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The Journey Project



Enduring Powers of Attorney

A Power of Attorney is a legal document that gives another person the legal authority to act on your behalf in relation to your finances while you are living and still have capacity. This power can be granted for a specific period of time and for specific financial tasks, or it can be very general. Note that the Power of Attorney deals only with financial matters, and does not involve decisions about health care treatment or the authority to deal with a person’s estate after they die.

An Enduring Power of Attorney is a specific type of Power of Attorney meant to be exercised after the person granting the power of attorney loses his or her legal capacity. Completing this document and granting this power gives someone else the authority to handle your finances if you no longer have the mental capacity to understand the effects of your decisions and actions related to your financial affairs.

Note that an Enduring Power of Attorney may be its own separate document, or may be included as part of a General Power of Attorney, as long as language is included to make the Power of Attorney enduring and allow it to continue having effect after the donor (the person making the document) loses capacity.

In Newfoundland and Labrador, the Enduring Powers of Attorney Act sets out the basic requirements for creating an Enduring Power of Attorney document.


Some of the requirements for creating a legally valid Enduring Power of Attorney in Newfoundland and Labrador include that the document must be:

  • Written;
  • Signed by the person granting power of attorney (the “donor”) and signed by one independent witness (meaning someone other than the person receiving power of attorney or that person’s spouse or cohabiting partner);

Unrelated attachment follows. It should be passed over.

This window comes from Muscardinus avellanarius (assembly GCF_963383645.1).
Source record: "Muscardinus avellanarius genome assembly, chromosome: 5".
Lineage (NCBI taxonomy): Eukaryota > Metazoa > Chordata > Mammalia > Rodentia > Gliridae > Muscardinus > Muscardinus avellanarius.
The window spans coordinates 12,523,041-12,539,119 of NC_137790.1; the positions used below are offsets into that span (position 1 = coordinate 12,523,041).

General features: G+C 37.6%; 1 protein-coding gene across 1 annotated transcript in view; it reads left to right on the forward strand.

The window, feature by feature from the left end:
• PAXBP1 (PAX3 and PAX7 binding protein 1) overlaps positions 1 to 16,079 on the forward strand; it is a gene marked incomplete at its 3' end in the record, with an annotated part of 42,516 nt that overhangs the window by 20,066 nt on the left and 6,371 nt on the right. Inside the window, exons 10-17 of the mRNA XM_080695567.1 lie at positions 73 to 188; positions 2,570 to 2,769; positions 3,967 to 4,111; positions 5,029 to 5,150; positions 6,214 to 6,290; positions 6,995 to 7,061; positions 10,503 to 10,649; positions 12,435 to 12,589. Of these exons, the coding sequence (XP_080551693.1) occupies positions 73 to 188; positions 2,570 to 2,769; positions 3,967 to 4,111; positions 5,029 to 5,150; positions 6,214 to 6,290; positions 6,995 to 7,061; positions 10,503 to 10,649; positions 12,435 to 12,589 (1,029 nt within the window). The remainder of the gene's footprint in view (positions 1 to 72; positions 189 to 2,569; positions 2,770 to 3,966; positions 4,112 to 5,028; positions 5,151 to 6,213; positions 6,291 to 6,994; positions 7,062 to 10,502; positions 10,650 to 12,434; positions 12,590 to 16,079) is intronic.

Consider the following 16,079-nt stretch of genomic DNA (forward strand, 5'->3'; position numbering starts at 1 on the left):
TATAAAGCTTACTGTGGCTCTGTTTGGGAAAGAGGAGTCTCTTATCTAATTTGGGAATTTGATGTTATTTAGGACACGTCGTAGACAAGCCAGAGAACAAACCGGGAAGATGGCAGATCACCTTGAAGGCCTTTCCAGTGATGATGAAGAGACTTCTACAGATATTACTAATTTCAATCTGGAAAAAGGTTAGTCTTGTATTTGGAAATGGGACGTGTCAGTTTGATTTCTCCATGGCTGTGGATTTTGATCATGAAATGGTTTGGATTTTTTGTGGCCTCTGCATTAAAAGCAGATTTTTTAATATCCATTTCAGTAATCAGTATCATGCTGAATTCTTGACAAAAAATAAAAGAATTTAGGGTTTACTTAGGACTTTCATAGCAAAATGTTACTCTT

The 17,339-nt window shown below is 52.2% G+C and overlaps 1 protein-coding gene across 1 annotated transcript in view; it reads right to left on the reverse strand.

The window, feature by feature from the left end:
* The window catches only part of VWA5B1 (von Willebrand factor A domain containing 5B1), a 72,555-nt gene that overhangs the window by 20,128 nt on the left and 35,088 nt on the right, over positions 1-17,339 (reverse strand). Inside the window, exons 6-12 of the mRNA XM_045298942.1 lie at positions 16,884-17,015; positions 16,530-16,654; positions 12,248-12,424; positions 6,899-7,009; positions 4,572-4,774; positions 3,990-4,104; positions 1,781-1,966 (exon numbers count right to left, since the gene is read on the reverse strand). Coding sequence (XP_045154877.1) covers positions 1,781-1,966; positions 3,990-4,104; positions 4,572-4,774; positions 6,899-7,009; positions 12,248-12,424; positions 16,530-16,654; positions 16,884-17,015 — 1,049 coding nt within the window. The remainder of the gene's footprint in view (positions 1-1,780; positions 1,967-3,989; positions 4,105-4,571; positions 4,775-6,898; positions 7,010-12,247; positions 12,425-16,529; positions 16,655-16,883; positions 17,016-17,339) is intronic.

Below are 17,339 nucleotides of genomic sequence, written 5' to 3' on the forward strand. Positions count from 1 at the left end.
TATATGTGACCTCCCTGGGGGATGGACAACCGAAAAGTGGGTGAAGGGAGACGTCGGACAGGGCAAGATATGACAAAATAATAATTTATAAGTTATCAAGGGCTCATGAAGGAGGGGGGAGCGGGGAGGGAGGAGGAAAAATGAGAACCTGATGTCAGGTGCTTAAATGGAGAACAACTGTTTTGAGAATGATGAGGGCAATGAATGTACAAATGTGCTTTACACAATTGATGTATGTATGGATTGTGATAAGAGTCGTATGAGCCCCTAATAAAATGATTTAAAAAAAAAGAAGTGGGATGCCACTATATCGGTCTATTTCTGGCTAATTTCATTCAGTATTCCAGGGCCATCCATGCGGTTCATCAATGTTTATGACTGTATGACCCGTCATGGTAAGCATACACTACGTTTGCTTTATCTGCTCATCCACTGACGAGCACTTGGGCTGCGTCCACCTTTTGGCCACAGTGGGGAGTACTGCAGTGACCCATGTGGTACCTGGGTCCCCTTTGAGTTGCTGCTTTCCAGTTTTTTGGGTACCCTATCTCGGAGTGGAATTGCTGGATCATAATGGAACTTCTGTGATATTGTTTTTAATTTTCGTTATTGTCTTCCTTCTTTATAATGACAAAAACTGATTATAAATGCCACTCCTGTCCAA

• Include language that makes clear the Power of Attorney is meant to continue having effect after the donor loses legal capacity. This is what makes this document an “Enduring” Power of Attorney as opposed to a General Power of Attorney. Note that there is no specific language required for this condition, but the section must either explicitly state or imply that the document will continue having effect during the mental incapacity of the donor.

The primary aim of the Enduring Power of Attorney is to name someone who will act as attorney and manage your financial affairs when you are no longer able to do so because of the loss of legal capacity. This person must be at least 19 years of age or older.

As well, you may be as specific or as general as you wish in the Enduring Power of Attorney in terms of granting authority to the person acting as your attorney. What this means is that you may grant the attorney authority to handle all of your financial affairs or you might restrict the power to only certain areas and transactions. For example, a power of attorney might be completed only to allow someone else to sell your house on your behalf, but to do nothing else when it comes to your finances.

Please note that you may cancel or revoke any Enduring Power of Attorney documents you have made, as long as you still have the legal capacity to do so.

Note as well that these requirements are related to creating a legally valid Enduring Power of Attorney under the Enduring Powers of Attorney Act of Newfoundland and Labrador. Individual financial institutions, such as banks, may have their own policies, procedures, and forms for creating an Enduring Power of Attorney or General Power of Attorney for use at that institution. It is recommended to check with banks, financial institutions, or other locations where an Enduring Power of Attorney may be used to ensure that the specific policies and requirements for that institution are met.

Wills and Estates